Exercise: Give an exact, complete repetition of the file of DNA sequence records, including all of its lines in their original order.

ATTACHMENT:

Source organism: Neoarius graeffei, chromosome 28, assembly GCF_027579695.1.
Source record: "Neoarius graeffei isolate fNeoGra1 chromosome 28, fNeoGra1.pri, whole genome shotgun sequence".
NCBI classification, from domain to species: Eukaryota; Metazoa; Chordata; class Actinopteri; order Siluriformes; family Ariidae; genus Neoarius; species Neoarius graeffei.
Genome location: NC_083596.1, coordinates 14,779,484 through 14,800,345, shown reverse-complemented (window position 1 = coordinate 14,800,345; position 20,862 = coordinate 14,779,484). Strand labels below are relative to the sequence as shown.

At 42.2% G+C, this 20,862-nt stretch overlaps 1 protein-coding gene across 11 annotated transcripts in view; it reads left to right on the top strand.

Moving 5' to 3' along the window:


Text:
Source organism: Neoarius graeffei, chromosome 28, assembly GCF_027579695.1.
Source record: "Neoarius graeffei isolate fNeoGra1 chromosome 28, fNeoGra1.pri, whole genome shotgun sequence".
NCBI classification, from domain to species: Eukaryota; Metazoa; Chordata; class Actinopteri; order Siluriformes; family Ariidae; genus Neoarius; species Neoarius graeffei.
Genome location: NC_083596.1, coordinates 14,779,484 through 14,800,345, shown reverse-complemented (window position 1 = coordinate 14,800,345; position 20,862 = coordinate 14,779,484). Strand labels below are relative to the sequence as shown.

At 42.2% G+C, this 20,862-nt stretch overlaps 1 protein-coding gene across 11 annotated transcripts in view; it reads left to right on the top strand.

Moving 5' to 3' along the window: